Mark Zuckerberg was one of several social media bosses accused of having “blood on [their] hands” at a hearing where companies were criticized for not doing enough to protect children from being exploited on their platforms.
Mr Zuckerberg, the chief executive of Meta, which owns Facebook and Instagram, faced a sea of people who held pictures of their dead children all affected by online harms.
Also at the Senate Judiciary Committee hearing were the chiefs of X, Linda Yaccarino, Snap Inc’s Evan Spiegel, TikTok’s Shou Zi Chew and Discord’s Jason Citron.
All were grilled by US senators about inadequate protections online for children who, some politicians and activists argue, are susceptible to sexual predators, eating disorder content, unrealistic beauty standards and bullying on the platforms.
The room was first shown a video of children speaking about their victimization on social media and senators recounted stories of young people taking their lives while being extorted after sharing photos with sexual predators.
Senator Lindsey Graham said: “Mr Zuckerberg, you and the companies before us, I know you don’t mean it to be so, but you have blood on your hands.”
Referring to the founder of Facebook specifically, Mr Graham said: “You have a product that’s killing people.”
Mr Zuckerberg apologized to the families present, saying: “I’m sorry for everything you have all been through.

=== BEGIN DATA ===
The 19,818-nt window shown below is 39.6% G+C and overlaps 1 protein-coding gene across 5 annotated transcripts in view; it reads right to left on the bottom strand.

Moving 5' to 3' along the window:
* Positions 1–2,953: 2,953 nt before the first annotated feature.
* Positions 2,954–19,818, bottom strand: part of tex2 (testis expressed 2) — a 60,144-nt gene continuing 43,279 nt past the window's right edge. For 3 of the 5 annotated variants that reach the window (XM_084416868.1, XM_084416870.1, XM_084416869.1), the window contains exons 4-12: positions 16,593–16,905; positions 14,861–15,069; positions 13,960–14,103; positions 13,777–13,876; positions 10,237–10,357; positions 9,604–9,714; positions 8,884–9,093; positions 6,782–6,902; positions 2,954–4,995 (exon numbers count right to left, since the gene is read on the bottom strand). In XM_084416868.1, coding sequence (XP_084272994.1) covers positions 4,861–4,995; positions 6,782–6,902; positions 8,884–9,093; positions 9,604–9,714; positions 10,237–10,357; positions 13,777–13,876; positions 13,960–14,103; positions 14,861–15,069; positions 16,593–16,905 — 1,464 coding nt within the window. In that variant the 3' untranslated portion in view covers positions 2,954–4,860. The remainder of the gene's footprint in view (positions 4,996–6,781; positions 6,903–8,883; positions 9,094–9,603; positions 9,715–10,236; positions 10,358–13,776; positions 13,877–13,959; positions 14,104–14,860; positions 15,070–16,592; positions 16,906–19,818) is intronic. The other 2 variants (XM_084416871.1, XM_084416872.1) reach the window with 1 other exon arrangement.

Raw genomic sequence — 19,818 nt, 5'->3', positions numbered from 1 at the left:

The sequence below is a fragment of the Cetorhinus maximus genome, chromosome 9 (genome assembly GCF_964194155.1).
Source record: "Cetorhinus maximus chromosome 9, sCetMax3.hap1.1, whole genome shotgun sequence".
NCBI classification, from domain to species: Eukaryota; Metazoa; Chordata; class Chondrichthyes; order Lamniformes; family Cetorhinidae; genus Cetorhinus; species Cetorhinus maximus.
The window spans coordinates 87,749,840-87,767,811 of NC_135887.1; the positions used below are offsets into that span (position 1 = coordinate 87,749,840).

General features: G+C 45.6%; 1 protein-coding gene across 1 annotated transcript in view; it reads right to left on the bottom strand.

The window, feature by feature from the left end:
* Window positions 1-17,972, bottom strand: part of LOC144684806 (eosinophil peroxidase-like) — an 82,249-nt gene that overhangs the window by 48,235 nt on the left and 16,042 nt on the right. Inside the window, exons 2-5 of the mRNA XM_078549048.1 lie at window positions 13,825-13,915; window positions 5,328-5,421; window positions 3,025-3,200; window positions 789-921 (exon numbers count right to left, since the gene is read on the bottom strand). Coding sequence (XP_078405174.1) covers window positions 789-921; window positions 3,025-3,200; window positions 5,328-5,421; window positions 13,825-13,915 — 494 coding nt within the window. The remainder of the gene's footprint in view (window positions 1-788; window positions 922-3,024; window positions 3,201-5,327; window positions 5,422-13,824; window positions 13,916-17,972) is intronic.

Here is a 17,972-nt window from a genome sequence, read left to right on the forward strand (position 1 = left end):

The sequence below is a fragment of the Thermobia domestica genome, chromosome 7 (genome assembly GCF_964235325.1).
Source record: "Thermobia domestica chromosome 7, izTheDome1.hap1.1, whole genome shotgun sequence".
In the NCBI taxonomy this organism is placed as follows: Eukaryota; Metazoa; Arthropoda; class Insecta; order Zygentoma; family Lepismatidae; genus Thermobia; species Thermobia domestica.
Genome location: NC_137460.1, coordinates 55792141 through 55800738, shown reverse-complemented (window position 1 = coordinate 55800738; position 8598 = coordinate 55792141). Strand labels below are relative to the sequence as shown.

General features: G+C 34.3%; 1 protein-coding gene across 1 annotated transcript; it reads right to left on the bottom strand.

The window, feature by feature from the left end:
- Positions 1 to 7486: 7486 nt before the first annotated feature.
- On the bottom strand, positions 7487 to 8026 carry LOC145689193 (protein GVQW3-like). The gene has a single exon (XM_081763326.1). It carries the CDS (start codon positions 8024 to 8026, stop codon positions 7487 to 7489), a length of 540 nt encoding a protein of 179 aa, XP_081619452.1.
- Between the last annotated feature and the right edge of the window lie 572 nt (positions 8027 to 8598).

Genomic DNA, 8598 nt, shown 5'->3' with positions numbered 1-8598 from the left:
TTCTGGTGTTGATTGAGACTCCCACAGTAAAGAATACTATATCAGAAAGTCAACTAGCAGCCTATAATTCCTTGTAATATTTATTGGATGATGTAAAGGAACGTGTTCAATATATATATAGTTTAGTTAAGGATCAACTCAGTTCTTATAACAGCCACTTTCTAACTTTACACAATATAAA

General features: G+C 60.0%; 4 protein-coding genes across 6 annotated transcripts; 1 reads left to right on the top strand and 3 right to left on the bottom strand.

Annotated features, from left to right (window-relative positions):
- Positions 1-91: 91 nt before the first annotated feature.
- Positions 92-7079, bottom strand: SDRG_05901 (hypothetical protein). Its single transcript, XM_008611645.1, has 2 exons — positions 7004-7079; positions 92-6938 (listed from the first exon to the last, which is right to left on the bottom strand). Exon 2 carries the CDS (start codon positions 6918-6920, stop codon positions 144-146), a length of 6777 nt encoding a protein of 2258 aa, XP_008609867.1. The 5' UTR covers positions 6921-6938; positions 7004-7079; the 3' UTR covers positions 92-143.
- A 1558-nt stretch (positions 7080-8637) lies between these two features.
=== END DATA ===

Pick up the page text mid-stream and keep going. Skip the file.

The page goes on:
“No one should go through the things that your families have suffered and this is why we invest so much and we are going to continue doing industry-wide efforts to make sure no one has to go through the things your families have had to suffer.”
Instagram, which is operated by Meta, was further denounced as one of its features included alerting a user to an image that might show sexual abuse but allowed them to see it anyway.
Mr Zuckerberg responded that it can be helpful to redirect users to resources rather than blocking content. He reiterated the company had no plans to pursue a previous idea to create a child version of the app.
Meta has said it will block harmful content from being viewed by under-18s, and will instead share resources from mental health charities when someone posts about their struggles with self-harm or eating disorders.
The 39-year-old chief executive has faced a committee before, with the first being over a privacy scandal in 2018 for Cambridge Analytica.